James Cameron, the director of Avatar: The Way of Water, opens up about the reasons he often features love stories in his films. Cameron is behind some of the biggest blockbusters ever made, launching his career with The Terminator, which kicked off a franchise. After that, he directed Terminator 2: Judgment Day, Aliens, and True Lies before making Titanic, which went on to be the highest-grossing movie ever at the time. Cameron then bested Titanic’s box office numbers with Avatar, which has now accumulated over $2.9 billion worldwide since its release in 2009, making it the highest-grossing movie of all time. While most of Cameron’s work falls into action and sci-fi territory, a common theme runs through his filmography, with love stories often playing a central role.
While speaking with Empire magazine, Cameron opened up about why love stories are so prominent in his films. While Titanic is the most obvious of his movies to highlight romance, Cameron elaborates on his other works, speaking on how they begin as genre projects, like Terminator or The Abyss. However, the director then works on “how to create real emotional stakes for the characters,” which ultimately leads to him including love stories. Check on Cameron’s comments on love stories in his films below:
“I’ve always said “all of my movies are love stories,” but I wouldn’t say my creative process necessarily starts there, except for the obvious one: Titanic. I pitched it as “Romeo and Juliet on a sinking ship,” so it was a love story from the jump. With others, like The Terminator and The Abyss, they started off as genre stories — “a time-traveling hit man targeted on an insignificant person whose existence has great significance in the future,” or in the case of The Abyss, a high-concept one-liner: “Close Encounters underwater.” But then as I try to figure out how to create real emotional stakes for the characters, my stories somehow always become love stories. I guess I’ve always believed that to be truly heroic, a character must put someone else before themself and be willing to make the ultimate sacrifice if necessary. So, the love story is my path to creating powerful and heroic characters. It may be new love (The Terminator, Titanic, Avatar), it may be a marriage being tested (The Abyss, True Lies), it may be the love of a parent for a child (Terminator 2, Aliens, and Avatar: The Way Of Water). I guess I’m just a romantic at heart.”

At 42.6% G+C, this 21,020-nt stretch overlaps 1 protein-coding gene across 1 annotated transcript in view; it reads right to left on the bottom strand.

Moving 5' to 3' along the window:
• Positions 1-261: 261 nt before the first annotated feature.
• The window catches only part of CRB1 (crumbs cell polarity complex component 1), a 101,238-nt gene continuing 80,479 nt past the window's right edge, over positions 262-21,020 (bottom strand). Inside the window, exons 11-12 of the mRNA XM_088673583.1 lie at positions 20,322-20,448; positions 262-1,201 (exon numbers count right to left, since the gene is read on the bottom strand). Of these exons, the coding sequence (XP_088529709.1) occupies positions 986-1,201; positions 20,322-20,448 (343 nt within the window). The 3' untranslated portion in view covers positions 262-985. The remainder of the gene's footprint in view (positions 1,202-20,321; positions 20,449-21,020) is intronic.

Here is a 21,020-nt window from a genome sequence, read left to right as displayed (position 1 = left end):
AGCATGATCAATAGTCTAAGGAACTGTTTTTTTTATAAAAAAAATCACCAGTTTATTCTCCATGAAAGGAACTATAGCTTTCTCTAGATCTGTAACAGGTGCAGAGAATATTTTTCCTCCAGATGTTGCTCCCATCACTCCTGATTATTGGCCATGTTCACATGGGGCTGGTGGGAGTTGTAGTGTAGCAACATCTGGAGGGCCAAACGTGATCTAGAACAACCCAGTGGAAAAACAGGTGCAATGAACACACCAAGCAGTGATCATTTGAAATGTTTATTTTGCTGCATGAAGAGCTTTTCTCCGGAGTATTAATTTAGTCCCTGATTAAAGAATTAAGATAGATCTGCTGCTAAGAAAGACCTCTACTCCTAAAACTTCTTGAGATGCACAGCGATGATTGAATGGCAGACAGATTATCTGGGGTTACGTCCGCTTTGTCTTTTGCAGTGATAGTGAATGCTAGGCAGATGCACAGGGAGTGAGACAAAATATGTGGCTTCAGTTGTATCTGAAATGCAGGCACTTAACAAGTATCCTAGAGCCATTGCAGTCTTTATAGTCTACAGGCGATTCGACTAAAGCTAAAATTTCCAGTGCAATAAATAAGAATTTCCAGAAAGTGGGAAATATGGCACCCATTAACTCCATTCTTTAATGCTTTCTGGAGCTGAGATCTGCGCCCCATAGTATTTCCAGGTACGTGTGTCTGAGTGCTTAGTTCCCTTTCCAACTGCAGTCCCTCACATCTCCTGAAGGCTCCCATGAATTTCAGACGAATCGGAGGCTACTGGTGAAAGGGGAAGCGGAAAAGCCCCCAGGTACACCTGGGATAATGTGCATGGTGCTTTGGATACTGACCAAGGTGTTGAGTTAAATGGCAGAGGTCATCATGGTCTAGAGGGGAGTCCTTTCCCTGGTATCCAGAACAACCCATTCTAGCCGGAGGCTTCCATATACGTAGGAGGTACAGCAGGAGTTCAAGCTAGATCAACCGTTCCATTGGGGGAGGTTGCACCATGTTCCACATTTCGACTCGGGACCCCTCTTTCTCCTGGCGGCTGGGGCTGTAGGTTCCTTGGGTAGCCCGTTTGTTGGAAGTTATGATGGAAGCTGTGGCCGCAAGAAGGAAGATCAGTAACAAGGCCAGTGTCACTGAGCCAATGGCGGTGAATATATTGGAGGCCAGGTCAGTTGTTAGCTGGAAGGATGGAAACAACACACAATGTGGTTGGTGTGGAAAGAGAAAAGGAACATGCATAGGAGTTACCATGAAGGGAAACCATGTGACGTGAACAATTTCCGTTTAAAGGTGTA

How Avatar 2 Continues Cameron’s Love Story Trend
With Avatar: The Way of Water due to hit theaters soon, trailers indicate that Cameron’s use of love stories is likely to continue in the sequel. The director has incorporated love stories in his high-profile action films before, like Harry and Helen in True Lies, Sarah Conner and Kyle Reese in Terminator, and even the pseudo-mother-daughter relationship of Ripley and Newt in Aliens. The release of Avatar gave audiences the same, featuring epic action amid a love story between Sam Worthington’s Jake Sully and Zoe Saldaña’s Neytiri.
Trailers for Avatar: The Way of Water have shown that Jake and Neytiri have started a family since the first film. With the movie seemingly featuring their family dynamic so prominently, Cameron has already set the emotional stakes in place. While the action is bound to be a spectacle to behold, the core of the story will see their family struggling to deal with both new and familiar threats to their home world of Pandora, which will likely put them all in danger. Jake and Neytiri’s romance still looks to be a key component, but the emotional stakes are likely to now see them fighting for their children, making the love story present in the film more that of parent and child.
Many details surrounding Avatar: The Way of Water are still under wraps. However, with Cameron’s past films and his reliance on love stories to grip the audience, the sequel is set to deliver the same in new and exciting ways. So while audiences know James Cameron can deliver on the action in Avatar: The Way of Water, the film is sure to also highlight another love story, keeping audiences holding their breath through each tense moment.